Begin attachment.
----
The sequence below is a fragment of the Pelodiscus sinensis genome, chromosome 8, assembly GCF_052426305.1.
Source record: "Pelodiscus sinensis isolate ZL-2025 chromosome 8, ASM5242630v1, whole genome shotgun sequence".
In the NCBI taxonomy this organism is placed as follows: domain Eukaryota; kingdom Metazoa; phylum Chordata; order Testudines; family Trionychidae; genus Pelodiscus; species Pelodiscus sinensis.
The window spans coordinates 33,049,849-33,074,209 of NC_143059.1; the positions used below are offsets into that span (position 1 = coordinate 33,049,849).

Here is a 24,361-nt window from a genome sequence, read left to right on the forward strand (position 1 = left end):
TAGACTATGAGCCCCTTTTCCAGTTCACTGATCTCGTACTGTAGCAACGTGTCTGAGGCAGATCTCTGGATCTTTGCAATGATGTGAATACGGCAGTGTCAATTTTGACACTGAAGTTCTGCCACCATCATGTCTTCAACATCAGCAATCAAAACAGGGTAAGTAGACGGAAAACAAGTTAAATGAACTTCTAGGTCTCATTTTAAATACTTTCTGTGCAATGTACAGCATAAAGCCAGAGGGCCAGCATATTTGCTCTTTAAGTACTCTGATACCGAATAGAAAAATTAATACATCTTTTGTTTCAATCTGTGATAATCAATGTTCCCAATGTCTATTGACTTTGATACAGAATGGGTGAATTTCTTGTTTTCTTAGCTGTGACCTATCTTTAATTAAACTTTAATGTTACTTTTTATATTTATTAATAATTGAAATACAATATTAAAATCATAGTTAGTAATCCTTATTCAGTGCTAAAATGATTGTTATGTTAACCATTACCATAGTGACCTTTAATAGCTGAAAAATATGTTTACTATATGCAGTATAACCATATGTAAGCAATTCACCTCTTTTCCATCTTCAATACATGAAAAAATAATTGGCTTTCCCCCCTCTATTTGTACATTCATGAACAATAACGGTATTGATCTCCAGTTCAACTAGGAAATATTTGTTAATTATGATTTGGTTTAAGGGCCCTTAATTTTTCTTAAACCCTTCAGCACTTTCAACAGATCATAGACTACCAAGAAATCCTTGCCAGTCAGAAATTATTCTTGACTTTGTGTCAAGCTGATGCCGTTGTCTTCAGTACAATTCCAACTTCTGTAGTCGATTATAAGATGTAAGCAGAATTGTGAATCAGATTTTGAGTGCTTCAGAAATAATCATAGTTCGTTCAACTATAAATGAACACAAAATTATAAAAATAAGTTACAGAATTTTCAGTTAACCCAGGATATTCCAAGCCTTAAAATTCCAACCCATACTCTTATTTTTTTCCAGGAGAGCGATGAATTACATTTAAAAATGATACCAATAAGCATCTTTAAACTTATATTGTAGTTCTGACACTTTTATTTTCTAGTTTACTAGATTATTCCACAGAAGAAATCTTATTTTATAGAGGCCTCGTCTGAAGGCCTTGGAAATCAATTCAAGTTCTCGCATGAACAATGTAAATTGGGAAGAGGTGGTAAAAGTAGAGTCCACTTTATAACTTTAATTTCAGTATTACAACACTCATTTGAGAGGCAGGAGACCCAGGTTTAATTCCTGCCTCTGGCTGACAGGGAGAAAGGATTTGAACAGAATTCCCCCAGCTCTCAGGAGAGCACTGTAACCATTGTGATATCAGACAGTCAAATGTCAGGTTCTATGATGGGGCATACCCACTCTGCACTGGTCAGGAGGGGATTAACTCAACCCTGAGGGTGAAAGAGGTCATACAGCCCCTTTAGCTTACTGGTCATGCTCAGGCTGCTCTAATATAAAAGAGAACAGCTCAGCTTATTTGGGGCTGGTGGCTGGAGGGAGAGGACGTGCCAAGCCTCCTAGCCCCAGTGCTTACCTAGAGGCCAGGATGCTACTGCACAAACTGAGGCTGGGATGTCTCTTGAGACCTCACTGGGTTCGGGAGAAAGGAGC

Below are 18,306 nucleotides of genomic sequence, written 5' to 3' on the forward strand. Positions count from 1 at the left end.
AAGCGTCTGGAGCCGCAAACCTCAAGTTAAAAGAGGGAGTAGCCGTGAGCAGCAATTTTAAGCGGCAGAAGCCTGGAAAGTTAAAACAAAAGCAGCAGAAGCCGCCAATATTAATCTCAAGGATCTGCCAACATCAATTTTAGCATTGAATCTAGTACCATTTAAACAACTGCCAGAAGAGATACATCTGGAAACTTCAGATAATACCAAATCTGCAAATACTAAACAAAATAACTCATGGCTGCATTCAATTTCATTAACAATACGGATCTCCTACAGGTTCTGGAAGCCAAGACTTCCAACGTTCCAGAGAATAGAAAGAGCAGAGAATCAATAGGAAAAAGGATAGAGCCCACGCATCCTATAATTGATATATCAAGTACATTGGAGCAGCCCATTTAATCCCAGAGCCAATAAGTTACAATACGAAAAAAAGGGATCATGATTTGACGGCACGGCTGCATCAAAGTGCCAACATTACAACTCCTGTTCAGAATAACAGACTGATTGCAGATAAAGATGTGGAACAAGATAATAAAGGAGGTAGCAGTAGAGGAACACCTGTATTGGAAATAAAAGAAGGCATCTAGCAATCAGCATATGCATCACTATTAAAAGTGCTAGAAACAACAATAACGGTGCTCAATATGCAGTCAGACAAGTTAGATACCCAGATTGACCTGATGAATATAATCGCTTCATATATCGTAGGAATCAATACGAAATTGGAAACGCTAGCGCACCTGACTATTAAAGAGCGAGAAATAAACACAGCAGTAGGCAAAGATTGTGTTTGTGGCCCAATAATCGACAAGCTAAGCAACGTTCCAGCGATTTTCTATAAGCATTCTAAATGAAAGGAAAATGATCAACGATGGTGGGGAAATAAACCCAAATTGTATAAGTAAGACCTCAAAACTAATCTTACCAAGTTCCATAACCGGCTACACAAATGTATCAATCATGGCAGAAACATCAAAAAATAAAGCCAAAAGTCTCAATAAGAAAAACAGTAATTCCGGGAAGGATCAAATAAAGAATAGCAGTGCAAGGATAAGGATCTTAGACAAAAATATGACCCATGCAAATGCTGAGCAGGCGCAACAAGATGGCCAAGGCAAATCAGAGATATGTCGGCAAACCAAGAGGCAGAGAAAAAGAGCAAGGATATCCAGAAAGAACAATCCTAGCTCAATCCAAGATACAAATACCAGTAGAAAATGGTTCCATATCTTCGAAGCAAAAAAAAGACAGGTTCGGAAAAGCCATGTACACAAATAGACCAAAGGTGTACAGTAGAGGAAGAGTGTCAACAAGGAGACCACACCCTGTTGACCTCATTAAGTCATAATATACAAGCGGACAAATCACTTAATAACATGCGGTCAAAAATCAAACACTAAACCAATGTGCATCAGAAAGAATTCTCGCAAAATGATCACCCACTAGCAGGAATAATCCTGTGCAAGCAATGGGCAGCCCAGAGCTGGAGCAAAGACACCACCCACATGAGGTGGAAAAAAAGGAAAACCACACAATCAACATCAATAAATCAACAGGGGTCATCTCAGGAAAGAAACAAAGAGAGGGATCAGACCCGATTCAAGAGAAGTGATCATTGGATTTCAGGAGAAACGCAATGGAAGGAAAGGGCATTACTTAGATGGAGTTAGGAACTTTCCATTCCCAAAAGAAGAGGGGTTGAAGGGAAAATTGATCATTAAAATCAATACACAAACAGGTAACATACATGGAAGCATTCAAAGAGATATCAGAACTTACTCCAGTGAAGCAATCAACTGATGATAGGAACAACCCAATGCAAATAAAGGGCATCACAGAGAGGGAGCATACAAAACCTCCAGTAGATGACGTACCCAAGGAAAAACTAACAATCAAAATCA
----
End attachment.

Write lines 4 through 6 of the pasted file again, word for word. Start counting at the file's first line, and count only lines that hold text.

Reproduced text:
The window spans coordinates 33,049,849-33,074,209 of NC_143059.1; the positions used below are offsets into that span (position 1 = coordinate 33,049,849).

Here is a 24,361-nt window from a genome sequence, read left to right on the forward strand (position 1 = left end):
TAGACTATGAGCCCCTTTTCCAGTTCACTGATCTCGTACTGTAGCAACGTGTCTGAGGCAGATCTCTGGATCTTTGCAATGATGTGAATACGGCAGTGTCAATTTTGACACTGAAGTTCTGCCACCATCATGTCTTCAACATCAGCAATCAAAACAGGGTAAGTAGACGGAAAACAAGTTAAATGAACTTCTAGGTCTCATTTTAAATACTTTCTGTGCAATGTACAGCATAAAGCCAGAGGGCCAGCATATTTGCTCTTTAAGTACTCTGATACCGAATAGAAAAATTAATACATCTTTTGTTTCAATCTGTGATAATCAATGTTCCCAATGTCTATTGACTTTGATACAGAATGGGTGAATTTCTTGTTTTCTTAGCTGTGACCTATCTTTAATTAAACTTTAATGTTACTTTTTATATTTATTAATAATTGAAATACAATATTAAAATCATAGTTAGTAATCCTTATTCAGTGCTAAAATGATTGTTATGTTAACCATTACCATAGTGACCTTTAATAGCTGAAAAATATGTTTACTATATGCAGTATAACCATATGTAAGCAATTCACCTCTTTTCCATCTTCAATACATGAAAAAATAATTGGCTTTCCCCCCTCTATTTGTACATTCATGAACAATAACGGTATTGATCTCCAGTTCAACTAGGAAATATTTGTTAATTATGATTTGGTTTAAGGGCCCTTAATTTTTCTTAAACCCTTCAGCACTTTCAACAGATCATAGACTACCAAGAAATCCTTGCCAGTCAGAAATTATTCTTGACTTTGTGTCAAGCTGATGCCGTTGTCTTCAGTACAATTCCAACTTCTGTAGTCGATTATAAGATGTAAGCAGAATTGTGAATCAGATTTTGAGTGCTTCAGAAATAATCATAGTTCGTTCAACTATAAATGAACACAAAATTATAAAAATAAGTTACAGAATTTTCAGTTAACCCAGGATATTCCAAGCCTTAAAATTCCAACCCATACTCTTATTTTTTTCCAGGAGAGCGATGAATTACATTTAAAAATGATACCAATAAGCATCTTTAAACTTATATTGTAGTTCTGACACTTTTATTTTCTAGTTTACTAGATTATTCCACAGAAGAAATCTTATTTTATAGAGGCCTCGTCTGAAGGCCTTGGAAATCAATTCAAGTTCTCGCATGAACAATGTAAATTGGGAAGAGGTGGTAAAAGTAGAGTCCACTTTATAACTTTAATTTCAGTATTACAACACTCATTTGAGAGGCAGGAGACCCAGGTTTAATTCCTGCCTCTGGCTGACAGGGAGAAAGGATTTGAACAGAATTCCCCCAGCTCTCAGGAGAGCACTGTAACCATTGTGATATCAGACAGTCAAATGTCAGGTTCTATGATGGGGCATACCCACTCTGCACTGGTCAGGAGGGGATTAACTCAACCCTGAGGGTGAAAGAGGTCATACAGCCCCTTTAGCTTACTGGTCATGCTCAGGCTGCTCTAATATAAAAGAGAACAGCTCAGCTTATTTGGGGCTGGTGGCTGGAGGGAGAGGACGTGCCAAGCCTCCTAGCCCCAGTGCTTACCTAGAGGCCAGGATGCTACTGCACAAACTGAGGCTGGGATGTCTCTTGAGACCTCACTGGGTTCGGGAGAAAGGAGC